We've also talked a lot about being more environmentally/ socially/ health concious about the meat we eat. I love a good steak. Costco rocks my face off. But considering that this beef probably came from Argentina instead of across the back fence? Well... we could do better. I'd like to split a beef or something with someone, but we don't have a deep-freeze to do so. Something like this, maybe? I want something with a high Energy Star rating...

Working on the garage is our winter project right now. We'd like to install a heater (since it's detached, it doesn't get warmth from the house), insulate, sheetrock and organize the garage. We need a storage system. We need a workbench. In short, I'm trying to convince my dad that they should come over for Christmas and help work on the Garage. Mike is a good garage-organizer...

We need an electronic fence for Harlow. We need an armoire for a linnen closet in the hallway. We need... well, major house things, you know? And it seems so rude to be all, "mommy! drop a crapload of money on a new freezer for me!".

But in the meantime, Harlow is helping me decide what to get Dusty for Christmas.

Wednesday, November 10, 2010


We live in Zone 4, per the USDA climate zone maps. It means that plants suitable for our climate need to be hardy to -40.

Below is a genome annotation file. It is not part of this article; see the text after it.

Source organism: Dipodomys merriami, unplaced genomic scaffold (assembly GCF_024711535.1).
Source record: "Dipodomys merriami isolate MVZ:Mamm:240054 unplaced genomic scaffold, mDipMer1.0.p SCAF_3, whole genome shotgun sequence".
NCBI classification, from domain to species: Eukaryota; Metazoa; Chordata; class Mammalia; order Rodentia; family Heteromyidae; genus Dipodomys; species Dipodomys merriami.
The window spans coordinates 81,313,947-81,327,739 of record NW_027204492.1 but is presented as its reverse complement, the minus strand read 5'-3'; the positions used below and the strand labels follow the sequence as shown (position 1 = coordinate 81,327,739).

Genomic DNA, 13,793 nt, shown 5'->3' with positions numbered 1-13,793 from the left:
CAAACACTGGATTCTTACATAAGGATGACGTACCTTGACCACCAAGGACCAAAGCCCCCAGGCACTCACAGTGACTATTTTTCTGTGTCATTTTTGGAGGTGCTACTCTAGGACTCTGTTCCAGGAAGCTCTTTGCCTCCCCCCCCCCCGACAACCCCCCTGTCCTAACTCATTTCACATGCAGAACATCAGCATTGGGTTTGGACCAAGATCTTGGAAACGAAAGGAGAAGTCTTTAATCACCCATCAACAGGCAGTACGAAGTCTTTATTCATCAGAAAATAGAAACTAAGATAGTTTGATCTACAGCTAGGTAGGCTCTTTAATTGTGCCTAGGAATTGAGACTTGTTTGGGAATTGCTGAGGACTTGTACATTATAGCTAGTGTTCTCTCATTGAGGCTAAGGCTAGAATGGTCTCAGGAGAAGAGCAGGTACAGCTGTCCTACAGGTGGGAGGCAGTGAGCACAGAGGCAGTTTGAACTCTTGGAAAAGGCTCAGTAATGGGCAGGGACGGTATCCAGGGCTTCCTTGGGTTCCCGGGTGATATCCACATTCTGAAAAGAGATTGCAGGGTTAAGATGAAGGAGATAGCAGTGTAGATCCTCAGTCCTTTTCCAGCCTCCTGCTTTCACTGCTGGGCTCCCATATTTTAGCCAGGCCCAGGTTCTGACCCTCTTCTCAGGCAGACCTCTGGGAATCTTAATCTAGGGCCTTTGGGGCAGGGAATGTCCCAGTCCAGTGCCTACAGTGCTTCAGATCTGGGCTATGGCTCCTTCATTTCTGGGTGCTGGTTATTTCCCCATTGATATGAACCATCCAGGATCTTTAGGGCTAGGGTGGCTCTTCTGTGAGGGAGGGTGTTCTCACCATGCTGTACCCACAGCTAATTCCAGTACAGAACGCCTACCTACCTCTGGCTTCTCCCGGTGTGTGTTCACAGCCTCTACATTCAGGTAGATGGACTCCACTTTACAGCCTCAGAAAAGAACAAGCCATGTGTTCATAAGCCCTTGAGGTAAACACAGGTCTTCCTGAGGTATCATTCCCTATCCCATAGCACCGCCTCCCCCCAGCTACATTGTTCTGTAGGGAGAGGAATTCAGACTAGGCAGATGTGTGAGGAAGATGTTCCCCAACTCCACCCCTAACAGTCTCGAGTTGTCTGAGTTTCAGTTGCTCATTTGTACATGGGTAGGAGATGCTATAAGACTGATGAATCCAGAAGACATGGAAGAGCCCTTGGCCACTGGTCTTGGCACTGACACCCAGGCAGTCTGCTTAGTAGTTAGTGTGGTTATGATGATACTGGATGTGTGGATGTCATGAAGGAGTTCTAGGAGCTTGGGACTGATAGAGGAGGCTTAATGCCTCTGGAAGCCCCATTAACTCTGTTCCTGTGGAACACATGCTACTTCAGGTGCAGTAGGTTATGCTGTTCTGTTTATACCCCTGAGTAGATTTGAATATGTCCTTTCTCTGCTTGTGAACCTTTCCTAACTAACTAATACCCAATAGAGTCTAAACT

Hydrangeas are notoriously impossible to grow here. My Mother-In-Law gave me an "Endless Summer" hydrangea last spring, and I'd like to keep it growing.* To that end, I insulated it for winter last week by staking around the plant, wrapping burlap around the stakes, and filling in around the plant and in the burlap with leaves from the Aspen trees.

* The hydrangea didn't exactly do well this summer. I never got the big puffy balls of flowers. I'm blaming this on two things: I didn't fertilize it enough and the neighbor's dog lifts his leg and pees on it every time he walks out their door. Clearly Trigger the dog and I will be having a conversation next spring...

Monday, November 8, 2010

The heart

Harlow has a way of laying that shows us how much she loves us:

See the heart she makes with her front paws and chest?